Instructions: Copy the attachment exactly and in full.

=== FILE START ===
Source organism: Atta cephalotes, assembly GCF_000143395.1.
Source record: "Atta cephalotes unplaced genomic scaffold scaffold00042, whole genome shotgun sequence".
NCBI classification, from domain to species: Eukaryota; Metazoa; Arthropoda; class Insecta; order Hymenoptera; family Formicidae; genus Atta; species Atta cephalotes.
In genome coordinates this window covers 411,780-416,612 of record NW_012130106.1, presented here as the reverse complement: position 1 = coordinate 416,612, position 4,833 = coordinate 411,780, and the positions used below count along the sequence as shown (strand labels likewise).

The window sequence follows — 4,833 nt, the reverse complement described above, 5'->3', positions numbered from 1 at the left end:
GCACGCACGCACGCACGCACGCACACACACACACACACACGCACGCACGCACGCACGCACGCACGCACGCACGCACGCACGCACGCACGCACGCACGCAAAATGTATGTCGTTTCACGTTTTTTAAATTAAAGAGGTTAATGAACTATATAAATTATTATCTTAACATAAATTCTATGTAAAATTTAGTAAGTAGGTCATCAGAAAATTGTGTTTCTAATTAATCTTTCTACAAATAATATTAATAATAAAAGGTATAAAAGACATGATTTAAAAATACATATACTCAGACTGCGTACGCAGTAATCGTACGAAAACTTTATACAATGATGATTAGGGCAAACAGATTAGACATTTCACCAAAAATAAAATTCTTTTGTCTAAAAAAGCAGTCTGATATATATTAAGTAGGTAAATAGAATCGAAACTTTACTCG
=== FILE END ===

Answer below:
Source organism: Atta cephalotes, assembly GCF_000143395.1.
Source record: "Atta cephalotes unplaced genomic scaffold scaffold00042, whole genome shotgun sequence".
NCBI classification, from domain to species: Eukaryota; Metazoa; Arthropoda; class Insecta; order Hymenoptera; family Formicidae; genus Atta; species Atta cephalotes.
In genome coordinates this window covers 411,780-416,612 of record NW_012130106.1, presented here as the reverse complement: position 1 = coordinate 416,612, position 4,833 = coordinate 411,780, and the positions used below count along the sequence as shown (strand labels likewise).

The window sequence follows — 4,833 nt, the reverse complement described above, 5'->3', positions numbered from 1 at the left end:
GCACGCACGCACGCACGCACGCACACACACACACACACACGCACGCACGCACGCACGCACGCACGCACGCACGCACGCACGCACGCACGCACGCACGCAAAATGTATGTCGTTTCACGTTTTTTAAATTAAAGAGGTTAATGAACTATATAAATTATTATCTTAACATAAATTCTATGTAAAATTTAGTAAGTAGGTCATCAGAAAATTGTGTTTCTAATTAATCTTTCTACAAATAATATTAATAATAAAAGGTATAAAAGACATGATTTAAAAATACATATACTCAGACTGCGTACGCAGTAATCGTACGAAAACTTTATACAATGATGATTAGGGCAAACAGATTAGACATTTCACCAAAAATAAAATTCTTTTGTCTAAAAAAGCAGTCTGATATATATTAAGTAGGTAAATAGAATCGAAACTTTACTCG